Things I love about my church:
1) The poor sound system! It does not interfere with people worshiping God. The parishioners have a smile on their faces and I've never seen anyone with a bad attitude over its lack of quality. The parishioners make the most of what they have and worship God regardless of circumstances.
2) Song books copyrighted 1993 from Maranatha Music. Clearly, there is no obsession with "Keeping up with the Joneses" when it comes to music! A joyful noise is made to the Lord with no regard for the songs being sung at Willow Creek or Saddleback!
3) Four prayers in one service--some lasting ten minutes! I had forgotten what it was like to actually spend time in prayer during a church service! If you think I'm joking, pay attention to how many prayers are prayed during YOUR Sunday morning service AND time the length of the prayers. In the States, we are so consumed with ending the service by a certain time that there is "no time to pray."
4) Kids are HIGHLY involved in the service. They are in the front holding microphones helping to lead the singing, they are greeters, and they do special music. The concern seems not to be "How professionally can you do this but can you do this?"
5) In addition to our Maranatha praise music, we also sing four hymns--as written!! I have sung hymns that I haven't sung since I was in high school! We even sang "Onward Christian Soldiers" a couple of Sundays back. The timelessness of the words and the truth found in the hymns are like comfort food. Despite time and place, the words ring out true.
6) The special music is not polished and rehearsed to perfection. It is not found in the latest releases of Christian music. It may date back to 1945, 1965, or 1810 but it is sung from the heart and is chosen with the intent to encourage someone else in their faith.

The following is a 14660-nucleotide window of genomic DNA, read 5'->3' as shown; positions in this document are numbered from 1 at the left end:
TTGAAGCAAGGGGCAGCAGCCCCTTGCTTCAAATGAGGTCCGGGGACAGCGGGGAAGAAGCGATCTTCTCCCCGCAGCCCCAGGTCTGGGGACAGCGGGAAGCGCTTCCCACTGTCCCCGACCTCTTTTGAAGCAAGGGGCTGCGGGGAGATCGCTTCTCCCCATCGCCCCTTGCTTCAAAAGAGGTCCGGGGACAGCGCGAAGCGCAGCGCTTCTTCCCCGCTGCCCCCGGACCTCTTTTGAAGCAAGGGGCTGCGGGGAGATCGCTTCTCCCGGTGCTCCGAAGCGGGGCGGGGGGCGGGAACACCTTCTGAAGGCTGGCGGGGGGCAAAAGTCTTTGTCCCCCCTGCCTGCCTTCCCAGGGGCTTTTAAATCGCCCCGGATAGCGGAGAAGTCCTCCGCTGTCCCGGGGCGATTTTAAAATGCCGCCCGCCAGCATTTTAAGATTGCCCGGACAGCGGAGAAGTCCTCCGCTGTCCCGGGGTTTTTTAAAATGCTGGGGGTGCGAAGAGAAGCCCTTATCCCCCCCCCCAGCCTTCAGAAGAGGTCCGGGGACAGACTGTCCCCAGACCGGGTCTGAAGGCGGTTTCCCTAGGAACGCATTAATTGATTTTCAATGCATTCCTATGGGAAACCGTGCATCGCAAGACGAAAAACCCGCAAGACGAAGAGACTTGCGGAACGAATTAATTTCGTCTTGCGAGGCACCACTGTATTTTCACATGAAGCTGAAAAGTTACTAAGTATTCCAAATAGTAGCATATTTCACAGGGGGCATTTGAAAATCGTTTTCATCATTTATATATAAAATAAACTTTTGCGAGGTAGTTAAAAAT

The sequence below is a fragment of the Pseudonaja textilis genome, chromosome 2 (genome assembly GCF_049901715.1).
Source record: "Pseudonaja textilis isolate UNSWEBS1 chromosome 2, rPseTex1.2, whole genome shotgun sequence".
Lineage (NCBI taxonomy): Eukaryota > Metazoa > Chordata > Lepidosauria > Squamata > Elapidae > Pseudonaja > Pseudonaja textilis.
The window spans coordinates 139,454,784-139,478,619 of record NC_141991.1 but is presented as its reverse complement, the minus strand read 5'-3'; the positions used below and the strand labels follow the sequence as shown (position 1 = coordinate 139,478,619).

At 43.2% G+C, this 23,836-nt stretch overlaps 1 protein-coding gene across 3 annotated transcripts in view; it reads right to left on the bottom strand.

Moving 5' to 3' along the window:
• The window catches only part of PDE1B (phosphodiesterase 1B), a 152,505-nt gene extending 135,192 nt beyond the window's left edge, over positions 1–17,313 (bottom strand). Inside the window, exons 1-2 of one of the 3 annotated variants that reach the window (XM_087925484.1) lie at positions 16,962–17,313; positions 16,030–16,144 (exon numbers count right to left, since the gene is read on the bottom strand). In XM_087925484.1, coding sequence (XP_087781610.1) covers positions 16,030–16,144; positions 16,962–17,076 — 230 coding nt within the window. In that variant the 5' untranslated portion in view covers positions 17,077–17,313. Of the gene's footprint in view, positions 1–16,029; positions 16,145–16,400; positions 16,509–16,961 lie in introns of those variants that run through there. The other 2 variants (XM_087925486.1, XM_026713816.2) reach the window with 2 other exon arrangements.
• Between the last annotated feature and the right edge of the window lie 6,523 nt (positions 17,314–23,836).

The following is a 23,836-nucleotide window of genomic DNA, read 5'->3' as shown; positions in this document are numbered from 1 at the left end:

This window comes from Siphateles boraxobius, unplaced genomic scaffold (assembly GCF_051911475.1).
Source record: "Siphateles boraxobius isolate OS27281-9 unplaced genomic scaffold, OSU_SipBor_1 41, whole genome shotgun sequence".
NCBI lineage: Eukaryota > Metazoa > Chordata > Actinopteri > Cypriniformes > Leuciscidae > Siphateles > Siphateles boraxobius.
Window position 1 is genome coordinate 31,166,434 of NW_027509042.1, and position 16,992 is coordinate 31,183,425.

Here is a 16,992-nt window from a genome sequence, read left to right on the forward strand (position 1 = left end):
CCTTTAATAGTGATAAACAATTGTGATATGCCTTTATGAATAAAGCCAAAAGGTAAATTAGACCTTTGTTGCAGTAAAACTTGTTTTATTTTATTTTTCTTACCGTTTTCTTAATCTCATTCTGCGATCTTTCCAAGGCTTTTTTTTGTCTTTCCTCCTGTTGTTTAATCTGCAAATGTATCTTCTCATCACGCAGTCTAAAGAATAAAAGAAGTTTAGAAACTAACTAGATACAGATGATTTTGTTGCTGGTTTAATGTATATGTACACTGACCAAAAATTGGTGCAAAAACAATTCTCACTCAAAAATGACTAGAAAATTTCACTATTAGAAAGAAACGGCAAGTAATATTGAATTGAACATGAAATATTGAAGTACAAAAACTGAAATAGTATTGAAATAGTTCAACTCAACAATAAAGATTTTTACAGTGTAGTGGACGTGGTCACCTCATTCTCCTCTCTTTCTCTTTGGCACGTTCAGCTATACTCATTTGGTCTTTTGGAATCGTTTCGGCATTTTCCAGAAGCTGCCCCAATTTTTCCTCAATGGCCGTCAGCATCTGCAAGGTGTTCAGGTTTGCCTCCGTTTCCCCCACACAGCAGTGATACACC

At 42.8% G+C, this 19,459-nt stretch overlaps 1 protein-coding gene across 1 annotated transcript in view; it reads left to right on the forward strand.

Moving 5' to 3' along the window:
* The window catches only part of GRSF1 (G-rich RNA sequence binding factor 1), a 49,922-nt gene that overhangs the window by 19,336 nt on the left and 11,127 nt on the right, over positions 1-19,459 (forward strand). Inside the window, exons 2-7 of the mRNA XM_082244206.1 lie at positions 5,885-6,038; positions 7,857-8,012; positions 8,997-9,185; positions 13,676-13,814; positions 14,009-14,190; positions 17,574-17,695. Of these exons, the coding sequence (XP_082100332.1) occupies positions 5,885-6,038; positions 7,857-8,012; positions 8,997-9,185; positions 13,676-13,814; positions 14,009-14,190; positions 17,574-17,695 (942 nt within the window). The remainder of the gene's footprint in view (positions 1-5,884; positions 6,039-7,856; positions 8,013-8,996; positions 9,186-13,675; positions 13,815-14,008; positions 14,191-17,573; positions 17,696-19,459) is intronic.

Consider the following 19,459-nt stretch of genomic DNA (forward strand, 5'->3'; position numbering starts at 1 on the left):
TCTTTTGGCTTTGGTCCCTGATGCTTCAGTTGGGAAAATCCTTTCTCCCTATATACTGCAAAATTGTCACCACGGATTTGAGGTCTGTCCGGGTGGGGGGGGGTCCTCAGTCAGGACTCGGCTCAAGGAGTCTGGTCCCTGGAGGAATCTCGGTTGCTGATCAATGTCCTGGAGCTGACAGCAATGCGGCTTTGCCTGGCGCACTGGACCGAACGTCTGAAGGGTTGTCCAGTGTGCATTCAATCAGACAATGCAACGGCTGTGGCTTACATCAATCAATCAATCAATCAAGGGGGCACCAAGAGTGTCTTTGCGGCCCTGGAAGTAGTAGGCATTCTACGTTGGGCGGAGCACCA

7) And, last, but DEFINITELY not least, the potlucks (which, are called pot "faiths" at my church), are amazing. These quarterly potfaiths are anticipated with great expectations and much energy is put into them. They are also referred to as "fiestas." You cannot imagine the array of delicious food that is presented. Much pride is taken on the spread. The potfaith is proceeded by two hours (yes, you read that correctly) of singing. Several other churches are invited to join in the potfaith/fiesta as well. During the two hours of singing, in addition to special requests and sing-alongs, various individuals will get up and offer a song to God and the congregation. Sometimes they are sung in Chamorro but usually they are sung in English. Sometimes someone treats us to a number sung to the ukulele or the harmonica. Tragically, probably none of these musical offerings would pass muster in the States and, I am certain, we are the losers for it. There is something very beautiful and spiritually powerful in watching someone singing FOR the glory of God with FAR more emphasis placed on worshiping and sharing than on performing and perfection.
This last point, I especially resonate with. I am a "victim" of this Stateside mentality of performance and perfection. Although God has given me the gift of music, I feel immobilized to share it with an open heart because I am terrified that it will not be good enough. That it will be ridiculed or seen as insufficient. I wonder if I had been raised on Guam, if I too would be able to stand up, singing from my heart, singing freely with my thoughts solely on bringing glory to our precious Savior? Now, I watch with incredible longing those who stand before three and four congregations singing without knees knocking or hands shaking, oblivious to the performance aspect, but offering Jesus the sweet sacrifice of praise.
P.S. I also think it would be pretty difficult to beat this location. This is the view from the church's patio overlooking the built-up section of Guam where all the hotels are situated.